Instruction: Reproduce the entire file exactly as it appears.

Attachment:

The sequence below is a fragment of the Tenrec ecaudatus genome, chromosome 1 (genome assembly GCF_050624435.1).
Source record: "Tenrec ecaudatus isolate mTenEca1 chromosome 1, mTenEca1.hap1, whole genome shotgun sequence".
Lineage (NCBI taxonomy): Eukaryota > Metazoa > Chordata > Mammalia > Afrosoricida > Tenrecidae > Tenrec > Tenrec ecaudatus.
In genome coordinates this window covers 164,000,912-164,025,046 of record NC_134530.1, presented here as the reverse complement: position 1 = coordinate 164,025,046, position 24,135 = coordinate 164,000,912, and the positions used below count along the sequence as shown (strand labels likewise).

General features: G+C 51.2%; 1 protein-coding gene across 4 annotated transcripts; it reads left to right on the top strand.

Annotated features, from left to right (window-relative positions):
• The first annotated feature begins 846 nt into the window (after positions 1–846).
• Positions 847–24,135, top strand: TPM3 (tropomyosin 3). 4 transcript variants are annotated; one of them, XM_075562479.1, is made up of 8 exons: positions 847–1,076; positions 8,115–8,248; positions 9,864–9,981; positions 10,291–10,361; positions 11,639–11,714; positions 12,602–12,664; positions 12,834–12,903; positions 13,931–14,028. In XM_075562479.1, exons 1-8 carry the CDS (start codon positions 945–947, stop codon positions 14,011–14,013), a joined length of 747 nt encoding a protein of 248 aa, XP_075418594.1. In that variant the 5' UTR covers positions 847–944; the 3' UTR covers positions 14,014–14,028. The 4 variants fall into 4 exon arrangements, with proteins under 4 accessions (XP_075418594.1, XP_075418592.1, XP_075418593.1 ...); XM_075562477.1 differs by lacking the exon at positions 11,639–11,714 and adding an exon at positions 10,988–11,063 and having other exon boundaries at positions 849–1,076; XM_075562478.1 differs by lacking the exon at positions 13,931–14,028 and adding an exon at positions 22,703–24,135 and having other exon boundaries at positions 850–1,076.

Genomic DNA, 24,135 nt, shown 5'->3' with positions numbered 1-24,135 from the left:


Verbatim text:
The sequence below is a fragment of the Tenrec ecaudatus genome, chromosome 1 (genome assembly GCF_050624435.1).
Source record: "Tenrec ecaudatus isolate mTenEca1 chromosome 1, mTenEca1.hap1, whole genome shotgun sequence".
Lineage (NCBI taxonomy): Eukaryota > Metazoa > Chordata > Mammalia > Afrosoricida > Tenrecidae > Tenrec > Tenrec ecaudatus.
In genome coordinates this window covers 164,000,912-164,025,046 of record NC_134530.1, presented here as the reverse complement: position 1 = coordinate 164,025,046, position 24,135 = coordinate 164,000,912, and the positions used below count along the sequence as shown (strand labels likewise).

General features: G+C 51.2%; 1 protein-coding gene across 4 annotated transcripts; it reads left to right on the top strand.

Annotated features, from left to right (window-relative positions):
• The first annotated feature begins 846 nt into the window (after positions 1–846).
• Positions 847–24,135, top strand: TPM3 (tropomyosin 3). 4 transcript variants are annotated; one of them, XM_075562479.1, is made up of 8 exons: positions 847–1,076; positions 8,115–8,248; positions 9,864–9,981; positions 10,291–10,361; positions 11,639–11,714; positions 12,602–12,664; positions 12,834–12,903; positions 13,931–14,028. In XM_075562479.1, exons 1-8 carry the CDS (start codon positions 945–947, stop codon positions 14,011–14,013), a joined length of 747 nt encoding a protein of 248 aa, XP_075418594.1. In that variant the 5' UTR covers positions 847–944; the 3' UTR covers positions 14,014–14,028. The 4 variants fall into 4 exon arrangements, with proteins under 4 accessions (XP_075418594.1, XP_075418592.1, XP_075418593.1 ...); XM_075562477.1 differs by lacking the exon at positions 11,639–11,714 and adding an exon at positions 10,988–11,063 and having other exon boundaries at positions 849–1,076; XM_075562478.1 differs by lacking the exon at positions 13,931–14,028 and adding an exon at positions 22,703–24,135 and having other exon boundaries at positions 850–1,076.

Genomic DNA, 24,135 nt, shown 5'->3' with positions numbered 1-24,135 from the left: